Without gaming, he said he’d consider previous revenue ideas, including one proposed by House Minority Leader Tom Cross last year that would offer a limited expansion of gaming at existing casinos or riverboats. The speaker also has his own version of a gaming plan that would reform the Illinois Gaming Board. And he cited a previous measure he supported: a constitutional amendment that would increase the Illinois income tax to fund education and construction needs.
Madigan denied, however, that he would propose an income tax increase after the November elections, as the governor and some Republicans repeatedly have charged. “I am not going to support an increase in the income tax during a lame duck session of the legislature,” Madigan said. He did not, however, rule out next spring. “Next spring is next spring. That’s a long time away.”
Senate Minority Leader Frank Watson said it’s unfortunate the speaker took gaming off the table to fund capital. “Revenue has to be generated to fund a capital bill, and gaming seemed to be the best alternative.” He added that although he’s not happy about it, Madigan’s statement could have a positive side. “I think we’ve been strung along for a long period of time … If this is going to bring closure to at least the revenue source, then, I guess, so be it.”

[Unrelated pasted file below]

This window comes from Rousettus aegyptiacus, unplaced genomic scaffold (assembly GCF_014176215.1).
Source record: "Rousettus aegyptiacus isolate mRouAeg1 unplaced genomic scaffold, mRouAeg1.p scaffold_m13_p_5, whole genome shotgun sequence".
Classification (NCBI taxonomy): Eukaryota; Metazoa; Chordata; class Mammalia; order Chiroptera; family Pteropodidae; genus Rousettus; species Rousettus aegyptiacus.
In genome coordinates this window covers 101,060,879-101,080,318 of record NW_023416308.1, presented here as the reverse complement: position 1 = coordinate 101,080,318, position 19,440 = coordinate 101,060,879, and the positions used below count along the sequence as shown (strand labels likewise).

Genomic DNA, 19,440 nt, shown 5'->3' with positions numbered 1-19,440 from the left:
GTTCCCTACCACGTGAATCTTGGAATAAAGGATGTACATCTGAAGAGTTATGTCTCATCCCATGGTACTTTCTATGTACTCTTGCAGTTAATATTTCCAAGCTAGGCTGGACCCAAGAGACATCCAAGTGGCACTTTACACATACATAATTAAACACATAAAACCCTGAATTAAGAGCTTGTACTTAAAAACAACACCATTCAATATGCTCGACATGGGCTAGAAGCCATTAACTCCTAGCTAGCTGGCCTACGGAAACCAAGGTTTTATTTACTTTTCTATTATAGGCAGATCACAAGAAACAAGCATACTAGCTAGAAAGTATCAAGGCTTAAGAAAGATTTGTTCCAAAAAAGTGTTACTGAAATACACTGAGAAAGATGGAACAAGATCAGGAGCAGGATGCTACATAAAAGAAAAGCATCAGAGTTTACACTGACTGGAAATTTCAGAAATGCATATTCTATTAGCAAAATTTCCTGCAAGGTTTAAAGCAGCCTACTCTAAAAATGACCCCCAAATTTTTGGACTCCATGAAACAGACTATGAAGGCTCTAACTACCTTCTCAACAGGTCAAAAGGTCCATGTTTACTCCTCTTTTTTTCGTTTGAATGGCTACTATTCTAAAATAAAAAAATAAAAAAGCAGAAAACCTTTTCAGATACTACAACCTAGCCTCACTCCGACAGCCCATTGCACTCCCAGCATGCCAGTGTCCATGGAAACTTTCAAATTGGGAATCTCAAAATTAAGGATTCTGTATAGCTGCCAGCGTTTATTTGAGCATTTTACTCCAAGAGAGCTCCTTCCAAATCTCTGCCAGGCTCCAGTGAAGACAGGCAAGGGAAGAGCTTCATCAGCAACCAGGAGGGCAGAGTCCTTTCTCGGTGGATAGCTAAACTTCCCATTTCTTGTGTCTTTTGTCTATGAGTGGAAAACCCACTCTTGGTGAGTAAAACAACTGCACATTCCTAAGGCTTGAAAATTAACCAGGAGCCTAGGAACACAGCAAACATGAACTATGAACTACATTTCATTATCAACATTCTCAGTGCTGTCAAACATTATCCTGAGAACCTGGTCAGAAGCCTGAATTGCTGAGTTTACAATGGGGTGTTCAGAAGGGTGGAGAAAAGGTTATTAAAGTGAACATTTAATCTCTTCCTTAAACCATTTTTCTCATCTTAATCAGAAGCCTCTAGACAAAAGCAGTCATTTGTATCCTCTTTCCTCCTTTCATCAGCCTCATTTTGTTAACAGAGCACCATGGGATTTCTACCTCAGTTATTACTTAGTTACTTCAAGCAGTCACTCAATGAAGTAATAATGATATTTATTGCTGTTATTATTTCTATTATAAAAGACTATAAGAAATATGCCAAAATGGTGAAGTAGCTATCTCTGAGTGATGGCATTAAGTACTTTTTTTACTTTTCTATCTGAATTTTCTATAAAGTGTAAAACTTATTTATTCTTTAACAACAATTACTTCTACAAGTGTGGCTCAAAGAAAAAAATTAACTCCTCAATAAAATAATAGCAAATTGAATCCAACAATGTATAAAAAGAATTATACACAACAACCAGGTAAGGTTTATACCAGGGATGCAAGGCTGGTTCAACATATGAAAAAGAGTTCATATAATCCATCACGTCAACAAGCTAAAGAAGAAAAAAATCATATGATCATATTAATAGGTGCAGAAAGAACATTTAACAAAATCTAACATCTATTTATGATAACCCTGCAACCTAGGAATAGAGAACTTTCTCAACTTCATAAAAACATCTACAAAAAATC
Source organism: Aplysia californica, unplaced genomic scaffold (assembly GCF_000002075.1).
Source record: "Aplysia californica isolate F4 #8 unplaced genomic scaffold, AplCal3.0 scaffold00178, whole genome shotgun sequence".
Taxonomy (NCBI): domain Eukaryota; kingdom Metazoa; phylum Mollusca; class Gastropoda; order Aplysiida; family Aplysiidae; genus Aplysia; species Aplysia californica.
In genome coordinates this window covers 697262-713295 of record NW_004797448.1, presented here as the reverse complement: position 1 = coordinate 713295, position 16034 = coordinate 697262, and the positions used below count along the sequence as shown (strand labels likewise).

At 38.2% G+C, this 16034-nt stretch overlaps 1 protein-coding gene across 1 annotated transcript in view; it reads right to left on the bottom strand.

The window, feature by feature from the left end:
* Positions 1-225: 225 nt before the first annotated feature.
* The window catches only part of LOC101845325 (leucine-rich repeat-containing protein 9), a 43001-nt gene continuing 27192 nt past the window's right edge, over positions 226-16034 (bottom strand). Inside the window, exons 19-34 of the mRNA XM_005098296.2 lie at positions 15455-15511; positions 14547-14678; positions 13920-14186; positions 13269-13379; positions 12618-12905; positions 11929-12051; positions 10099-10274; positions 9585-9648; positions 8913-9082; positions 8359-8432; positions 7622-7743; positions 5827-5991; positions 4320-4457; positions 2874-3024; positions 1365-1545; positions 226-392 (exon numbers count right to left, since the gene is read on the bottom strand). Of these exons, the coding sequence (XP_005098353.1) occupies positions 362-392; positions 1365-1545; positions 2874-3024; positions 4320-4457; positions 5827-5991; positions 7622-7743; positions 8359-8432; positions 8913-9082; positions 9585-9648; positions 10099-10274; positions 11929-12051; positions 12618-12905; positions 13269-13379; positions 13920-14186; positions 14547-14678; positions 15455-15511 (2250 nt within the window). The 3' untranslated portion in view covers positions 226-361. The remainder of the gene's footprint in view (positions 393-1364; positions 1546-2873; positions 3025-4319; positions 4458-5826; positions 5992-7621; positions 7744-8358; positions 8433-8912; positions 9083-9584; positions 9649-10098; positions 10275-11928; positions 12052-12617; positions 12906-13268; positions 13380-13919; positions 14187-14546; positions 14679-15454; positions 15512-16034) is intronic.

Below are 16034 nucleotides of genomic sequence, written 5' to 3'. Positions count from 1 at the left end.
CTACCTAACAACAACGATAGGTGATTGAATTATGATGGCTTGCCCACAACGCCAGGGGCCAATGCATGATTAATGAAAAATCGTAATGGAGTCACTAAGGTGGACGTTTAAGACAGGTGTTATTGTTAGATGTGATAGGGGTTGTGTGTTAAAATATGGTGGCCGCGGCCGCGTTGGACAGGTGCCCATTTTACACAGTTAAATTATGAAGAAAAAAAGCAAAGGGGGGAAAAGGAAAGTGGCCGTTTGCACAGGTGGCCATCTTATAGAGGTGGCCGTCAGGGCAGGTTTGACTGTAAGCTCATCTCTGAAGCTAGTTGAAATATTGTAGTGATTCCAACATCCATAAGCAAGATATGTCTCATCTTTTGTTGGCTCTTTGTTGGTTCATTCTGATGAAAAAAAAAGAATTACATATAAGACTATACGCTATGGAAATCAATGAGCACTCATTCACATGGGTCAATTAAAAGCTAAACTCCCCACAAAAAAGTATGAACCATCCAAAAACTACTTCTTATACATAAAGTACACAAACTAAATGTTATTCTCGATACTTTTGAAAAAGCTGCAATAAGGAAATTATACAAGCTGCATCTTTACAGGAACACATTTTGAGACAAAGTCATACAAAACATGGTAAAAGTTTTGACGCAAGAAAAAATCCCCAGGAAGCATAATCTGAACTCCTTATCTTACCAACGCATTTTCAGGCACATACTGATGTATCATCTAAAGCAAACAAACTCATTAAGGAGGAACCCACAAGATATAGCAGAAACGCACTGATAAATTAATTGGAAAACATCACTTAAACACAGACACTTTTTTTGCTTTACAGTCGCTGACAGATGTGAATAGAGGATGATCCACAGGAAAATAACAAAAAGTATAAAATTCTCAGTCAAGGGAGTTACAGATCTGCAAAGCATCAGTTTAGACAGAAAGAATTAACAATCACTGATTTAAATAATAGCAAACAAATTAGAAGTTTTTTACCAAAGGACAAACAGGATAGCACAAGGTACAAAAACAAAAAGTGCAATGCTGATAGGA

Watson said his caucus would be willing to consider alternative revenue sources for a capital plan, and he charged the speaker with the responsibility to propose such alternatives.
Capital bill summary: All parties say they’re not going to give up on capital, but none seem to offer alternatives that would serve as a compromise. Gaming was thought to be the compromise between most of the parties, but the House didn’t like the Senate’s procedural method that prevented the House from being able to make any changes to the gaming plan. So the General Assembly went from having what looked like a compromise to what turned out to be another dramatized clash between two chambers, leaving us where we started.